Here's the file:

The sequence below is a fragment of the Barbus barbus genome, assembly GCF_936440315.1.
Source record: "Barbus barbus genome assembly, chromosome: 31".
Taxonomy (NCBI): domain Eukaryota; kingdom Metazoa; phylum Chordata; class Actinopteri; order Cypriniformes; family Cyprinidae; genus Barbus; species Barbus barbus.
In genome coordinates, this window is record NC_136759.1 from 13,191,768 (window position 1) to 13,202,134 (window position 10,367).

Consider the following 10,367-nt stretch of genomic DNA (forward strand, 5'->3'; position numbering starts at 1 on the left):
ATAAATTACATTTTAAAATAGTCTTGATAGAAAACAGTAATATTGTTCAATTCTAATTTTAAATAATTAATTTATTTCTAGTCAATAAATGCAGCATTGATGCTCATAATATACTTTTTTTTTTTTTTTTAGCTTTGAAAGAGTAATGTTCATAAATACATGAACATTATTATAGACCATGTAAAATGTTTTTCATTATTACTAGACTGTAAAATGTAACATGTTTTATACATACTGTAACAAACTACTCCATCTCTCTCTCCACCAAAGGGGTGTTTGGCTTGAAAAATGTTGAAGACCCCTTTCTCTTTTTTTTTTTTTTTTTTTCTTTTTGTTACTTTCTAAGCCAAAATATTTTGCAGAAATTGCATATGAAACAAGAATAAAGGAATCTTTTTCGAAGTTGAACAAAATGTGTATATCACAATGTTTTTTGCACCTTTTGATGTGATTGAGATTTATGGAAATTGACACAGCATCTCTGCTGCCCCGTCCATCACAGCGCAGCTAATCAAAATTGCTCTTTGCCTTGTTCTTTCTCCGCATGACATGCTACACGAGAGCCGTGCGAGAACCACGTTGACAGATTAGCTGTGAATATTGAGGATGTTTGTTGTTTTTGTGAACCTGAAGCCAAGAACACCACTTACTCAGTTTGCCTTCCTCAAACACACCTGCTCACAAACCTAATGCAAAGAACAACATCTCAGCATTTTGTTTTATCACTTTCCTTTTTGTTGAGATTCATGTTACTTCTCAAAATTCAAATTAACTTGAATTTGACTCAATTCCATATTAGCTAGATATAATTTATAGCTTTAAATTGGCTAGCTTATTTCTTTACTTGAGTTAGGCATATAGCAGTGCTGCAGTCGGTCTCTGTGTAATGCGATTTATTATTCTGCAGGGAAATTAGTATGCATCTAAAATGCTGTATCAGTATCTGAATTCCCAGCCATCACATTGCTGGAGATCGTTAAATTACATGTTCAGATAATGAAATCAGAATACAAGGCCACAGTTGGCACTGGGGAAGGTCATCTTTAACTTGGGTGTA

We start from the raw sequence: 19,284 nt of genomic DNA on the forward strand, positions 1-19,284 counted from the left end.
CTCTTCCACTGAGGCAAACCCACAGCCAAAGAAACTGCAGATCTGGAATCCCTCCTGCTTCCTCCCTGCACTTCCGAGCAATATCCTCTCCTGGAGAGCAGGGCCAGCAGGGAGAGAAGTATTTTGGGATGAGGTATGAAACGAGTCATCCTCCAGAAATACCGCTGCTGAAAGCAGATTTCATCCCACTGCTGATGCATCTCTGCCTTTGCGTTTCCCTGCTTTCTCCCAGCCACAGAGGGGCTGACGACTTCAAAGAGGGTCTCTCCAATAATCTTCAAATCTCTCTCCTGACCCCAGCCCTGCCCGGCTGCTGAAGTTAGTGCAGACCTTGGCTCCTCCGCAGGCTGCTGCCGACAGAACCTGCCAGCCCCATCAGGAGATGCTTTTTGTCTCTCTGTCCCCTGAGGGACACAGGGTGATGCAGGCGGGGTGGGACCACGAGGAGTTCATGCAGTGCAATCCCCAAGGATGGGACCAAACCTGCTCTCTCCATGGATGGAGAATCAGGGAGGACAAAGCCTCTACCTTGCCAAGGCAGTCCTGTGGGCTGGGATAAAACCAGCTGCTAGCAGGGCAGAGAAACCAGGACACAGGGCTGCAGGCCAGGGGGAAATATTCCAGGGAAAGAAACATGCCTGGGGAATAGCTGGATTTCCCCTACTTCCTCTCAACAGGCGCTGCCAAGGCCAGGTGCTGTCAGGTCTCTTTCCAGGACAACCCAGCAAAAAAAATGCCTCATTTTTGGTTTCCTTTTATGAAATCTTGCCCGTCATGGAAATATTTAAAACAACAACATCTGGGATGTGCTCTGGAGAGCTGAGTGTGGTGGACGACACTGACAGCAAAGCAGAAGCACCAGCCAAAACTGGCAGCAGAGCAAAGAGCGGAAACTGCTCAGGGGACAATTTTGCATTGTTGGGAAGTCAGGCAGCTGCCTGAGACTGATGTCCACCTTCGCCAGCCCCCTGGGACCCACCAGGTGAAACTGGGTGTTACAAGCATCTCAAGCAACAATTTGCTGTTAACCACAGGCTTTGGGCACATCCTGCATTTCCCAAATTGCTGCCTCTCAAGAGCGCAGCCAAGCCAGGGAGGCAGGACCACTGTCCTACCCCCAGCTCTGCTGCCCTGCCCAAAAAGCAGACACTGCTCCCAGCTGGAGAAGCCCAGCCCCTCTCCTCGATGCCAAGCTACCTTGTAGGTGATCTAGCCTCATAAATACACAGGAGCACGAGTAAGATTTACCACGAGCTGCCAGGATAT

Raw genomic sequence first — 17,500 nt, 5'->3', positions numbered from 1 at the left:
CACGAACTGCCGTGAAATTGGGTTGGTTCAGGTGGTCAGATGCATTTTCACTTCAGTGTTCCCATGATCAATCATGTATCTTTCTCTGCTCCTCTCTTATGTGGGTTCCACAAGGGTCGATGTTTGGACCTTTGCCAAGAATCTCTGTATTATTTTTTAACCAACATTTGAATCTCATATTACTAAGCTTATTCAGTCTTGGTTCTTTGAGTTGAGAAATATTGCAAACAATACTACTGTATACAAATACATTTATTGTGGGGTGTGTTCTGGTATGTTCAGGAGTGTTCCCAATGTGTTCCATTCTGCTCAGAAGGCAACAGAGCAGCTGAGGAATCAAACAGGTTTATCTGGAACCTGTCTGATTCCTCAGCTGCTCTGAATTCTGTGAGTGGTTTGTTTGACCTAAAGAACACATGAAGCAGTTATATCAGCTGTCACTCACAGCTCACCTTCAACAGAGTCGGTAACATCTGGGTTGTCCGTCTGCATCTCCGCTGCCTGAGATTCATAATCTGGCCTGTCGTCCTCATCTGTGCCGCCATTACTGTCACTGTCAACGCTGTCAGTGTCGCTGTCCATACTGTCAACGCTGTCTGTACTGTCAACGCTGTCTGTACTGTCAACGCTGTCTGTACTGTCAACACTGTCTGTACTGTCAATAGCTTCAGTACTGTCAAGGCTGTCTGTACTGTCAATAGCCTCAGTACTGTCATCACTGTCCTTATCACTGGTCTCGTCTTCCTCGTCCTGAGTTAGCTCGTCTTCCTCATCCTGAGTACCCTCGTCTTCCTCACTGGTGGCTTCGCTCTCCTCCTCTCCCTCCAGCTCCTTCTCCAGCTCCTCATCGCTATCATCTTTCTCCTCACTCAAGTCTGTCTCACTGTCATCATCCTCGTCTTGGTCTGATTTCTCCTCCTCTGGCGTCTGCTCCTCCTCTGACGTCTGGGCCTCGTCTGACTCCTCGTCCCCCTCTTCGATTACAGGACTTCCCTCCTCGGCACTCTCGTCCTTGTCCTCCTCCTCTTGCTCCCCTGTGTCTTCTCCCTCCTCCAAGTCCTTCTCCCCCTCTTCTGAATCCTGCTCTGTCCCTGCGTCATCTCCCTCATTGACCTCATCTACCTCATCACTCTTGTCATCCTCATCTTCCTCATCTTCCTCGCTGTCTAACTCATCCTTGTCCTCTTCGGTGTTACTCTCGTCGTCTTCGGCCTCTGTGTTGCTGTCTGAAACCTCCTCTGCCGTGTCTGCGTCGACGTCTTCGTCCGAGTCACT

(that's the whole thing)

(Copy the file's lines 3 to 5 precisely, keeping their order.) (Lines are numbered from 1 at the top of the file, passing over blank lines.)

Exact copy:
Taxonomy (NCBI): domain Eukaryota; kingdom Metazoa; phylum Chordata; class Actinopteri; order Cypriniformes; family Cyprinidae; genus Barbus; species Barbus barbus.
In genome coordinates, this window is record NC_136759.1 from 13,191,768 (window position 1) to 13,202,134 (window position 10,367).

Consider the following 10,367-nt stretch of genomic DNA (forward strand, 5'->3'; position numbering starts at 1 on the left):